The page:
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JD,
Welcome, I will premise with, it is hard to give accurate information without being on site. Your biggest issue right now for an organic program is no biomass in the soil.
A couple of questions: do you know the percentage of organic matter in the soil, it is referred to as SOM (soil organic matter), if it is 5 to 7% we are in good to great shape.
Are you trying to go with an all organic land stewardship approach or a hybrid of organic and synthetic.
How often is the ball field used? Is it a public park, meaning will you have K-12 kids on there often?

You have changed an existing, and I will assume many years old, landscape into a ball field and have moved a lot of soil around. There is a term called succession which is the point that soils start out at after a big disturbance like this.
The organisms in the soil around the alders had been established for some time. You have scooped them up and moved them around and added a lot of light and a completely different environment, this effects the fungi especially hard.

In order to get the roots in the soil to penetrate you must start a good soil fertility program. Back off on the fertilizers and find a good source of fungal compost, ask for the testing data. If you call the recyclers in your area, they will know what you are asking, if they don't take them off your list and call the next guy.
You are in an area that has been doing organic lawn care for 20 years, they have figured out the kinks and produce excellent results.

There are a couple ways to go about it but here are some suggestions
If you can handle it, plan to aerate again in the spring
Ask around and see if you can find a local native grass that does well in you area
Find a hydroseeder company and ask them if they could apply a mix of compost tea and a slurry of one yard of fungal compost per 275 gallons, this will have to be a quarter inch minus compost to get through the hydroseeder hose so it will have to be screened. I know it sounds like a pain but on large areas this is the most effecient way to apply compost.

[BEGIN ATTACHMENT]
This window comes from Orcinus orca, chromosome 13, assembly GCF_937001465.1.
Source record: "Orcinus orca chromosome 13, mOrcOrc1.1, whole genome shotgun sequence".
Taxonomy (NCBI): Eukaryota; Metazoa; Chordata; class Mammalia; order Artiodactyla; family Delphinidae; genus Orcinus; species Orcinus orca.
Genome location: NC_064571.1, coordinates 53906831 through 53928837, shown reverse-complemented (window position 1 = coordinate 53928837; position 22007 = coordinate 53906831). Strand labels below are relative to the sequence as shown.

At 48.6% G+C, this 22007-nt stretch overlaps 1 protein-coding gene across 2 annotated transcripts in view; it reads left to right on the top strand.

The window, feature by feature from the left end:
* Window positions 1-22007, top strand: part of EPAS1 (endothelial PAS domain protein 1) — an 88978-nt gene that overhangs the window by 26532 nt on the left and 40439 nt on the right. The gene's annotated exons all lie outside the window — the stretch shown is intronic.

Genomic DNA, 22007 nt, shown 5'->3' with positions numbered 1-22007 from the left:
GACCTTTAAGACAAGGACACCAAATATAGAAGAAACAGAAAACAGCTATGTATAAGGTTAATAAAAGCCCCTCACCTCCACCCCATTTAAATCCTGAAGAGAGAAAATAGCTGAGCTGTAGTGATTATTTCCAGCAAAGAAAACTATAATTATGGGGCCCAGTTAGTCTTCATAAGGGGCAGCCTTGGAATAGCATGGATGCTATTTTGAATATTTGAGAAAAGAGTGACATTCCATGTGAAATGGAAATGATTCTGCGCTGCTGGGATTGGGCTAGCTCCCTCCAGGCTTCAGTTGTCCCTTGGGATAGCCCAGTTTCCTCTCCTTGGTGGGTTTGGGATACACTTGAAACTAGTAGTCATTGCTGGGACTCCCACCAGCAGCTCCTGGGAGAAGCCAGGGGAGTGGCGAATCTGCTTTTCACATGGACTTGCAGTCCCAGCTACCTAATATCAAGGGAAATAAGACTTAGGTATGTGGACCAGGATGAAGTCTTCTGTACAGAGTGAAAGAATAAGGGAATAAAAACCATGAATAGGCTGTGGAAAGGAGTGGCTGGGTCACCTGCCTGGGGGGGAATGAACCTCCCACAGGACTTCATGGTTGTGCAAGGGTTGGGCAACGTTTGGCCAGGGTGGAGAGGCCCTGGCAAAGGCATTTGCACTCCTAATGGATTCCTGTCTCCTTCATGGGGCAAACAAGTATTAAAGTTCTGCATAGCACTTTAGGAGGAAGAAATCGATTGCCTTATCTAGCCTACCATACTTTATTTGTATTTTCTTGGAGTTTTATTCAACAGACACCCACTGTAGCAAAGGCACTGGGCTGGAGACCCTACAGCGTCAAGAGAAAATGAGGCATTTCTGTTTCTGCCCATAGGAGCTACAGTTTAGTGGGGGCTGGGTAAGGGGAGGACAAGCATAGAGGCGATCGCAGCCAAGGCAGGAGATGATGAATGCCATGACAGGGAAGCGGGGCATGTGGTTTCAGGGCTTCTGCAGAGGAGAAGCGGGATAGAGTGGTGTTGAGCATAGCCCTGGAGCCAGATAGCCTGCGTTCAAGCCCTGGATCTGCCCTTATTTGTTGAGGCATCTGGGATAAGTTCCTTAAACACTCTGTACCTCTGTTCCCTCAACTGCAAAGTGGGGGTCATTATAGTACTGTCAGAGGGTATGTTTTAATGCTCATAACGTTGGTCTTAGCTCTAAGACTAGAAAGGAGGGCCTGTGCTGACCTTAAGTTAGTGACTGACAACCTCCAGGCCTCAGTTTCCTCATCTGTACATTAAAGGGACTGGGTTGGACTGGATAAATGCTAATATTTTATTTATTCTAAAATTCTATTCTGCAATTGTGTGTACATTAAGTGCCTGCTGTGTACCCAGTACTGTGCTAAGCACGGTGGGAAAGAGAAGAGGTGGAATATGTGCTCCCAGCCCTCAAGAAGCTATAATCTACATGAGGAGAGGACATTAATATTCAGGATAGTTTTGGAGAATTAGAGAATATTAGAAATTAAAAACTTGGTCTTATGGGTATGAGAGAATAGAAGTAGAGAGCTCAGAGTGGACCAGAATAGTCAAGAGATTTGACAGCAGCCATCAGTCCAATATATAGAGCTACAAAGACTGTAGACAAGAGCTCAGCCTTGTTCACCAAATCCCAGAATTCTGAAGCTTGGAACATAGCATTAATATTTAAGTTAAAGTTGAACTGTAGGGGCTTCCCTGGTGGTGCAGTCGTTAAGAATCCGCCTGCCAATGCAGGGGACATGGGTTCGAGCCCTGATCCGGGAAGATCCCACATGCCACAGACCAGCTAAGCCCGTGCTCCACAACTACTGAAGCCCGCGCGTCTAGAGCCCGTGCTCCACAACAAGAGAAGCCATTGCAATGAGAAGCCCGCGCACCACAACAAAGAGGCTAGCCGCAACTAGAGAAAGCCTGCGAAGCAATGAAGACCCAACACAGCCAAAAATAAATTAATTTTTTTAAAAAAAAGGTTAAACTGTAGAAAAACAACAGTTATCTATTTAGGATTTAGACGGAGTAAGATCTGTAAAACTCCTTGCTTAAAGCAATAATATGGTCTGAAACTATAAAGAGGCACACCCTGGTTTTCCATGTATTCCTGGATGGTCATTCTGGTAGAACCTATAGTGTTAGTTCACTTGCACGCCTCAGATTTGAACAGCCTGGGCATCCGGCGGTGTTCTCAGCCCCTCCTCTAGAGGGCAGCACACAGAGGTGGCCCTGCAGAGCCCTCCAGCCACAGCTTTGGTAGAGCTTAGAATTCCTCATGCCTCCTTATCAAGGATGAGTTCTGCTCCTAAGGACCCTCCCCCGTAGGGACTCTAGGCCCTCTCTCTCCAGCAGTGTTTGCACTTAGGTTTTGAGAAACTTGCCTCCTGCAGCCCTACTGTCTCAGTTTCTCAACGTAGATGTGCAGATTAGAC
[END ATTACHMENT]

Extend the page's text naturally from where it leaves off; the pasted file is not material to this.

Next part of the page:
Learn about compost teas, there are only about 200,000 people in Washington and Oregon that do this. In other words it is mainstream lawn care in your area.

As the biology comes back in the soil it will move in succession and start to get you to a place where the soil needs to be slightly bacterial but mostly a 1 to 1 ratio of bacteria to fungi.

Alfalfa, corn and soy meals are commonly used to get protein in the soil and feed the beneficial microrganisms. The good guys in the soil like the same things we do to eat, proteins, sugars and carbohydrates. The plant roots will supply most of the carbs and sugars, you may have to supplement with meals. A little long winded but it should give you a good place to start
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  #4  
Old 01-03-2008, 12:34 PM
Kiril Kiril is offline
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I'll add you need to get your watering under control. Too much is just as bad as not enough. At the very least you need a soil moisture sensor to effectively/efficiently irrigate.

For a cheap sensor, check out Mr. Lincoln 24" or 36" meters ->

http://www.professionalequipment.com...r/related.html
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  #5  
Old 01-03-2008, 02:08 PM
Gerry Miller Gerry Miller is offline
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Quote:
Originally Posted by Kiril View Post